The anticipated presence of some girls who have been adjudicated delinquent2 by a juvenile proceeding, does not transform a treatment program into a correctional facility. It is our understanding that children committed to DCF with severe mental health issues are often placed in secure psychiatric facilities similar to the proposed residential program at Nachaug Hospital. The placement is not for penal or retributive purposes, but to advance the rehabilitative and treatment goals of DCF and the juvenile justice system. In juvenile cases, the State has a parens patriae interest in preserving and promoting the welfare of the child, which makes a juvenile proceeding fundamentally different from an adult criminal case. In re Jason C., 255 Conn. 565, 576-77 (2001). This distinction between juvenile and criminal matters is highlighted by the central rehabilitative and treatment goals of the juvenile justice system. See Conn. Gen. Stat. § 46b-121h; In re Tyvonne, 211 Conn. 151, 160 (1989). As with all children committed to DCF through the juvenile justice arm of the court, the best interests of the child is a guiding principle in placement decisions. Conn. Gen. Stat. § 46b-140(f).

Our conclusion is further supported by case law and an earlier opinion from this Office that have looked to the actual character of the institution to determine whether it is a penal institution. In Appeal of Jesse Bailey, Jr., 158 Conn. 439 (1969), our Supreme Court rejected an argument that the former Cheshire Reformatory was a penal institution. The court instead focused on the "actual character and method of operation" of the institution. Id. at 451. Similarly, this Office has opined that the former Connecticut School for Boys in Meriden was not a penal institution, but an educational and welfare institution, notwithstanding its compulsory and secure nature. Opinions, Conn. Atty. Gen. (February 9, 1950). As we understand the proposed character and method of operation of the facility at Nachaug Hospital, the program will provide a high level of behavioral mental health treatment for girls in a secured facility. This purpose is consistent with rehabilitation and treatment and is clearly not designed for penal purposes.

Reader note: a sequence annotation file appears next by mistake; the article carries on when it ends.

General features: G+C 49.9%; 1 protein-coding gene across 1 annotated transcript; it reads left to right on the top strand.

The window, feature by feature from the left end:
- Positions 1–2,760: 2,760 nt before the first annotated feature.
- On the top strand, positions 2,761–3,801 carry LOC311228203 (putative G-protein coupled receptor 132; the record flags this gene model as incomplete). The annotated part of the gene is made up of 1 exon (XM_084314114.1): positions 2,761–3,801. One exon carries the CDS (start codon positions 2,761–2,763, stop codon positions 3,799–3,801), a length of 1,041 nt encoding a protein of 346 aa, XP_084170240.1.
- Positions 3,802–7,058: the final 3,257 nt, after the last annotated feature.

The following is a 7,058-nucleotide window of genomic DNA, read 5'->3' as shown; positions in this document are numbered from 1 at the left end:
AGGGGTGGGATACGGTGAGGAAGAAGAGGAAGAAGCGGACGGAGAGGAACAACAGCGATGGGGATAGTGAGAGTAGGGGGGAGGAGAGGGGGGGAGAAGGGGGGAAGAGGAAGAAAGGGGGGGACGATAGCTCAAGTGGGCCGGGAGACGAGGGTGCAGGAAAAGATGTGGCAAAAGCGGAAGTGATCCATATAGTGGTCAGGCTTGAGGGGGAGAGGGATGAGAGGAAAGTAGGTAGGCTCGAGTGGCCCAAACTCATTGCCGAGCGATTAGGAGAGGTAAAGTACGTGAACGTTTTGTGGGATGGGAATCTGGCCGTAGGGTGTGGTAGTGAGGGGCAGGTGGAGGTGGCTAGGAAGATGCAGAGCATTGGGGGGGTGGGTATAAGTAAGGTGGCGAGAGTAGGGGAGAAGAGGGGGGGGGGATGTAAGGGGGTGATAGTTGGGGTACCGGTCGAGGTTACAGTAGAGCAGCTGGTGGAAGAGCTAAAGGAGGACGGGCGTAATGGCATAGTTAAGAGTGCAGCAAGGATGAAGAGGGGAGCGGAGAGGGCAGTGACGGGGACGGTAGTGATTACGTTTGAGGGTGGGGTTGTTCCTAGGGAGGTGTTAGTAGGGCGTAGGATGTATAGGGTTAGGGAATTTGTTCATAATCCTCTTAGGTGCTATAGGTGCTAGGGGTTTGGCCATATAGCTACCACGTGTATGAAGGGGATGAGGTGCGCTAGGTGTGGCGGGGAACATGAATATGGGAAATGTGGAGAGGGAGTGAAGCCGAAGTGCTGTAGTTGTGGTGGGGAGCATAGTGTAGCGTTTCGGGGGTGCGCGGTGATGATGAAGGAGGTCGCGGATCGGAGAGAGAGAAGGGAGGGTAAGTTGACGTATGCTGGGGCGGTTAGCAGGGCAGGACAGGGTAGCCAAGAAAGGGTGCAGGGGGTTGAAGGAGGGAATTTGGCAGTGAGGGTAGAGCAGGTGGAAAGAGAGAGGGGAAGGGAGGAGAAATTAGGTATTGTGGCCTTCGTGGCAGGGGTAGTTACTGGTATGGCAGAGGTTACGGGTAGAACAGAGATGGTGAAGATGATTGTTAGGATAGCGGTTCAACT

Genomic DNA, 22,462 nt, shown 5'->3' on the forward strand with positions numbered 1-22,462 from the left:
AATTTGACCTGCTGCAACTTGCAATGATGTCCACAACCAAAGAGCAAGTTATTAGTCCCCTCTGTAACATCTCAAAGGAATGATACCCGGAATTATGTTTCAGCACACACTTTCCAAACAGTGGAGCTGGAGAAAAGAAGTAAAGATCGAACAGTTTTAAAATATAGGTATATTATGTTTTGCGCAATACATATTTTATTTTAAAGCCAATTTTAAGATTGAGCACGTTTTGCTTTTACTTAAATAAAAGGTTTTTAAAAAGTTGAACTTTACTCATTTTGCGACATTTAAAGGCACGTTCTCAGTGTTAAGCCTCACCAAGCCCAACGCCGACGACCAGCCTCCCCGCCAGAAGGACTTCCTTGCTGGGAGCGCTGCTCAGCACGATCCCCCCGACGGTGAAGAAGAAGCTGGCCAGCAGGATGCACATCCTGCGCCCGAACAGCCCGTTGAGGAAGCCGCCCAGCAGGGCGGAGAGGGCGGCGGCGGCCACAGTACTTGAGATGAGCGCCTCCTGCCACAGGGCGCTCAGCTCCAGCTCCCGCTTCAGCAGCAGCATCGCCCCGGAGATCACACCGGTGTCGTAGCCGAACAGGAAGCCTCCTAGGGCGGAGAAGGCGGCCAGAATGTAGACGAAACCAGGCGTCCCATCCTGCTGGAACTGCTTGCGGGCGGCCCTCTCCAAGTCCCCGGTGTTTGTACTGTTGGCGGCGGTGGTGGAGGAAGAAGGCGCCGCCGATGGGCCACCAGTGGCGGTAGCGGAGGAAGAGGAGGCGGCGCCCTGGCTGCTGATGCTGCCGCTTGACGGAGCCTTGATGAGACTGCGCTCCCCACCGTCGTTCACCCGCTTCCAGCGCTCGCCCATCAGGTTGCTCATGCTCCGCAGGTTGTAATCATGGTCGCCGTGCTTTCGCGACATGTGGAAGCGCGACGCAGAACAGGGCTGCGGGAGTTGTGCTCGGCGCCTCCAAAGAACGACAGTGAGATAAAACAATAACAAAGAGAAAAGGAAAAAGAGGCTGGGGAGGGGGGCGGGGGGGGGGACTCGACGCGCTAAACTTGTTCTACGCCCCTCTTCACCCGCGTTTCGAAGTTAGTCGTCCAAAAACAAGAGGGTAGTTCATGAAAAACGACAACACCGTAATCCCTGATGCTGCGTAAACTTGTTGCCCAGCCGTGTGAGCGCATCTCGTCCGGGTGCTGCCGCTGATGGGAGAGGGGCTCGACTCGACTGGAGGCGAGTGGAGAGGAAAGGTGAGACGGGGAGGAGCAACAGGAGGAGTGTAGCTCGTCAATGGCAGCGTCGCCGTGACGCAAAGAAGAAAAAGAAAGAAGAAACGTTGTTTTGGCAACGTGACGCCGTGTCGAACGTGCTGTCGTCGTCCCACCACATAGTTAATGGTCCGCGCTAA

In sum, we conclude that the proposed program at Natchaug Hospital does not fall within the definition of correctional facility contained in the Connecticut General Statutes.

Very truly yours,


Maureen Regula
Assistant Attorney General

1The Mansfield zoning regulations do not define the term "correctional facility." The regulations direct that "[a]ny questions that arise regarding the regulatory meaning of other words and terms shall be determined by the Planning and Zoning Commission with reference to the Connecticut General Statutes and the Random House Dictionary of the English Language, unabridged version, respectively." Mansfield Zoning Regulations, Article IV, sec. B. p. 7 (rev. to June 30, 2002). The Random House definition of a correctional facility is "a prison, esp. for long-term confinement." Random House Unabridged Dictionary, (2d Ed. 1993).

2We understand that the population of girls referred to this facility may, but need not necessarily include, females who have been adjudicated as delinquents.